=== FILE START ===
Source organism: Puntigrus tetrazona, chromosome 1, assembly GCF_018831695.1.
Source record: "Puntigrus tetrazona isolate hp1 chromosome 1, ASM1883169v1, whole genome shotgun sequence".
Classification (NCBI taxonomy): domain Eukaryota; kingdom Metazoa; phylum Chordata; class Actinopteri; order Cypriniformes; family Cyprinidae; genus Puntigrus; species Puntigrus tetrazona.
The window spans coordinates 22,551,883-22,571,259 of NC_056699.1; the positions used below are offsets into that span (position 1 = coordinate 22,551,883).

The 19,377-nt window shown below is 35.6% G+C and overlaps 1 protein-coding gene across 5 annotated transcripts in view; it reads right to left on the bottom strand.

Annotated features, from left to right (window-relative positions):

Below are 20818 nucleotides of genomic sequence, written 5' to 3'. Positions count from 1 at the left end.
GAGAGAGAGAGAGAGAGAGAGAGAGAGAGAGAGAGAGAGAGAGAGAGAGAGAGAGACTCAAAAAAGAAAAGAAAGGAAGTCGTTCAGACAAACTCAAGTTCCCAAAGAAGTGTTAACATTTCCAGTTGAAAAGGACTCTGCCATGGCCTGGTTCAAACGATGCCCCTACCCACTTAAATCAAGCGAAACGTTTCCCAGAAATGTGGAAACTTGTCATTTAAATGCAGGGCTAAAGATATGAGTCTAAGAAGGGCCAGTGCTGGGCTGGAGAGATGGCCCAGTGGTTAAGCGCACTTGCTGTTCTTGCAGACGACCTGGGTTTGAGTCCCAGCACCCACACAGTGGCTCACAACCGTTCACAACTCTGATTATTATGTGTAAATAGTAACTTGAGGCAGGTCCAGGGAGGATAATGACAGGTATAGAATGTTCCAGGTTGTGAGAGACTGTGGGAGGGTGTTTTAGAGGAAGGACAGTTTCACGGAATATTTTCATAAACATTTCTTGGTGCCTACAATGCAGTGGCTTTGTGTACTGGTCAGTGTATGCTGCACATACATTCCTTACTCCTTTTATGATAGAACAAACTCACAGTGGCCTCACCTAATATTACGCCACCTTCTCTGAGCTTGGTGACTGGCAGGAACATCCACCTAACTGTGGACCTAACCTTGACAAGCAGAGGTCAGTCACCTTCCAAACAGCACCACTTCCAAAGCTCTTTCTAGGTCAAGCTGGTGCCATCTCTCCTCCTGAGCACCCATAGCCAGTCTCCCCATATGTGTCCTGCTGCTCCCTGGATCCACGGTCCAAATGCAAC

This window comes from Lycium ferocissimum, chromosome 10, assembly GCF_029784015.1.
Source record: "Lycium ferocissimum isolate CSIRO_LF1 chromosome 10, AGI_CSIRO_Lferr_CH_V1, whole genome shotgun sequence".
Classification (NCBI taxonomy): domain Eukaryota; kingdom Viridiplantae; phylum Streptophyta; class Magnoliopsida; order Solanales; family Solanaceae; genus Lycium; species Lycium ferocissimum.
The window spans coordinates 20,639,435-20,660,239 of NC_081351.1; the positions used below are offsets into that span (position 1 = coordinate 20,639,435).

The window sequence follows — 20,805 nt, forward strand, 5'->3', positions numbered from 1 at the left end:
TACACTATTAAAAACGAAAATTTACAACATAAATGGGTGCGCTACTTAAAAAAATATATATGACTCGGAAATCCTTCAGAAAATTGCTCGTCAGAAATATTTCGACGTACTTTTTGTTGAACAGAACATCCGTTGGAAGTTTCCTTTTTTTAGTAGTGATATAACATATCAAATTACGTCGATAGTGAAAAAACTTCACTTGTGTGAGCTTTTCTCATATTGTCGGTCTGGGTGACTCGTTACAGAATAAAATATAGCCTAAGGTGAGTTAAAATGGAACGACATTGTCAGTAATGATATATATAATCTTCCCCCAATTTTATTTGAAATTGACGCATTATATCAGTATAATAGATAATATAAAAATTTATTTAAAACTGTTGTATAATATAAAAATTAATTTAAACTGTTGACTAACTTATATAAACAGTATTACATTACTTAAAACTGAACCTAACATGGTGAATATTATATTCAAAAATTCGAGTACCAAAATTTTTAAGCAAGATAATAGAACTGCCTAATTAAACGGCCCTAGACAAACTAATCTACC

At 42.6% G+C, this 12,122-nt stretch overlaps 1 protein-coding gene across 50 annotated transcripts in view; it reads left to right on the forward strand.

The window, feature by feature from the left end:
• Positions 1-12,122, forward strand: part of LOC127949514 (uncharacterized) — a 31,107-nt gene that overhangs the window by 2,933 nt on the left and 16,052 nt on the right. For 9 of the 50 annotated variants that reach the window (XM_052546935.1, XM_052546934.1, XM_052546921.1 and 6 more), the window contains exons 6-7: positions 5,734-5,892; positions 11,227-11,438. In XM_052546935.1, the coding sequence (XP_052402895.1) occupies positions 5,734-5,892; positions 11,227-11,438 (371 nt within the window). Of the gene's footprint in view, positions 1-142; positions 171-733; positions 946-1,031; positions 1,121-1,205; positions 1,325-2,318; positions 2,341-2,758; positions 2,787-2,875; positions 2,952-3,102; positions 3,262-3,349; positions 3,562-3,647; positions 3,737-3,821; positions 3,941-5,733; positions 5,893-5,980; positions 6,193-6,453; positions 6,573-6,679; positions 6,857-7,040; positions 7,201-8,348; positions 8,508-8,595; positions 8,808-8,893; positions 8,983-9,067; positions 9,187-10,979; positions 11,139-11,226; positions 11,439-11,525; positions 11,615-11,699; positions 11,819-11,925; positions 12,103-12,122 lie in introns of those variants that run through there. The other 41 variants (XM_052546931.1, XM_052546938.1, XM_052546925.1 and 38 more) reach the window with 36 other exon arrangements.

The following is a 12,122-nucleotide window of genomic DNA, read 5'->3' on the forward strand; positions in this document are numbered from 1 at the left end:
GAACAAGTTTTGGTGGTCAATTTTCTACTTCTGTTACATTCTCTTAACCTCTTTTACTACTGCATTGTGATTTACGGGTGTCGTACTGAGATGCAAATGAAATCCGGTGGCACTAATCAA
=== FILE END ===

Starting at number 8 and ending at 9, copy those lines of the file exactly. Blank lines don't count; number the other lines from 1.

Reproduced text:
GAGAGAGAGAGAGAGAGAGAGAGAGAGAGAGAGAGAGAGAGAGAGAGAGAGAGAGACTCAAAAAAGAAAAGAAAGGAAGTCGTTCAGACAAACTCAAGTTCCCAAAGAAGTGTTAACATTTCCAGTTGAAAAGGACTCTGCCATGGCCTGGTTCAAACGATGCCCCTACCCACTTAAATCAAGCGAAACGTTTCCCAGAAATGTGGAAACTTGTCATTTAAATGCAGGGCTAAAGATATGAGTCTAAGAAGGGCCAGTGCTGGGCTGGAGAGATGGCCCAGTGGTTAAGCGCACTTGCTGTTCTTGCAGACGACCTGGGTTTGAGTCCCAGCACCCACACAGTGGCTCACAACCGTTCACAACTCTGATTATTATGTGTAAATAGTAACTTGAGGCAGGTCCAGGGAGGATAATGACAGGTATAGAATGTTCCAGGTTGTGAGAGACTGTGGGAGGGTGTTTTAGAGGAAGGACAGTTTCACGGAATATTTTCATAAACATTTCTTGGTGCCTACAATGCAGTGGCTTTGTGTACTGGTCAGTGTATGCTGCACATACATTCCTTACTCCTTTTATGATAGAACAAACTCACAGTGGCCTCACCTAATATTACGCCACCTTCTCTGAGCTTGGTGACTGGCAGGAACATCCACCTAACTGTGGACCTAACCTTGACAAGCAGAGGTCAGTCACCTTCCAAACAGCACCACTTCCAAAGCTCTTTCTAGGTCAAGCTGGTGCCATCTCTCCTCCTGAGCACCCATAGCCAGTCTCCCCATATGTGTCCTGCTGCTCCCTGGATCCACGGTCCAAATGCAAC

This window comes from Lycium ferocissimum, chromosome 10, assembly GCF_029784015.1.